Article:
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Pittsburgh Tribune Review
By Bethany Hofstetter

A pilot program at Hampton Middle School will enable some students to take physical education class outside of the school day.

The Hampton Township School Board approved the "zero-hour" based physical-education pilot program last week. The program gives middle school students the option to take physical education class before the official start of the day.

"We're hoping this will increase student achievement and allow some flexibility in scheduling," said Eric Stennett, middle school principal.

Stennett said the program will enable students to participate in science, technology, engineering, arts and math enrichment activities or in remedial lessons.

"Any time you can find time to help a child individually is time well spent," Stennett said.

The zero-hour physical education pilot program is based on a similar program in Naperville High School in Illinois. That program was developed based on research from a Harvard Medical School, which showed the positive effects of exercise on brain functioning.

Naperville students who were struggling with reading skills were enrolled in a zero-hour physical education class, followed immediately by a literacy class. Students who were in the zero-hour physical education class advanced their literacy skills faster than those who were not.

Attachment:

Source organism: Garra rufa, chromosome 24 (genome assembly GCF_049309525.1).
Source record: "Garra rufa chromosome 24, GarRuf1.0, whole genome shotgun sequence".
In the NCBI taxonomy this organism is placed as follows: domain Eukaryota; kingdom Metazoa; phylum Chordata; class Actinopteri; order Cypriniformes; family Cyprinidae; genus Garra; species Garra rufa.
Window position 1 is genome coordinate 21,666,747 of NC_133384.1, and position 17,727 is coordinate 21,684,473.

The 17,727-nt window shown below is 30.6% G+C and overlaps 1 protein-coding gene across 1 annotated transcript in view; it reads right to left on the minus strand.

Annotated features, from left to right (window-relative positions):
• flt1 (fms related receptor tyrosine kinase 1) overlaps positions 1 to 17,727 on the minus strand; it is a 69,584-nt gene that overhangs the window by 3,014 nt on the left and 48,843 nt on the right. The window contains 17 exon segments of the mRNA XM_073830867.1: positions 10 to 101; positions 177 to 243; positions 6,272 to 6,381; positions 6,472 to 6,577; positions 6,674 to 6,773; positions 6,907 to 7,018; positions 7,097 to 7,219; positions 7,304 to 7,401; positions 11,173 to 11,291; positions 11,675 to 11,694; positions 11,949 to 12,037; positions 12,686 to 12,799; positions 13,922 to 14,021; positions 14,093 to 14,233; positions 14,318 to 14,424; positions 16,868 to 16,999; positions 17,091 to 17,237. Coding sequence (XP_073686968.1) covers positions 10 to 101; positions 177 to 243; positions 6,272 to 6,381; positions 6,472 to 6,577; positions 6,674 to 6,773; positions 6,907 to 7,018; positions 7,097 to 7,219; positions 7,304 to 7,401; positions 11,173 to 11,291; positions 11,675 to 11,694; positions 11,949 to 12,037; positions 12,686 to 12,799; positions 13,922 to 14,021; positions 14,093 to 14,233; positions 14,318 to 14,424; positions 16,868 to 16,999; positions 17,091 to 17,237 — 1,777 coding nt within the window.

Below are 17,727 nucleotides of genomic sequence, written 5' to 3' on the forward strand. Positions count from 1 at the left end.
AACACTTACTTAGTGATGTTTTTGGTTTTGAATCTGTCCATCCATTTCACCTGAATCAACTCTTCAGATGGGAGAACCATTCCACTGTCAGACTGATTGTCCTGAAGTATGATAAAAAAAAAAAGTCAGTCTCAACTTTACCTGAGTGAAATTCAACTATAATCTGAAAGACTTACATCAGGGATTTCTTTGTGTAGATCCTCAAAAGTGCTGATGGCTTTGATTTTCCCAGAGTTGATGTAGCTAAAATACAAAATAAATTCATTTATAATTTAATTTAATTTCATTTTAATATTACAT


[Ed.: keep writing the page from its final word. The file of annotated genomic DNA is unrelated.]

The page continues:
"The philosophy and feeling of the middle school administration and teachers is, and research shows ... physical education in the morning is really beneficial for the students," said Gail Litwiler, school board member, prior to voting in favor of the pilot program.

Middle school administrators proposed the program last school year, but the faculty and administration was not prepared to implement it until now.

Parents will be responsible for transporting students to the middle school before the start of the school day during the pilot program. Letters were sent out to middle school parents after the board's approval.

Stennett said two of the four physical-education teachers are available to start their day early for the pilot program, which can accommodate 25 to 50 students.

The program is starting in the second semester of the current school year, now underway. At the end of the school year, the the program will be evaluated, Stennett said, and if it is successful the administrators will ask the school board to include it in the 2014-15 program of studies.

Bethany Hofstetter is a staff writer for Trib Total Media. She can be reached at 724-772-6364 or bhofstetter@tribweb.com

 

January 24, 2014

 

 
 

 

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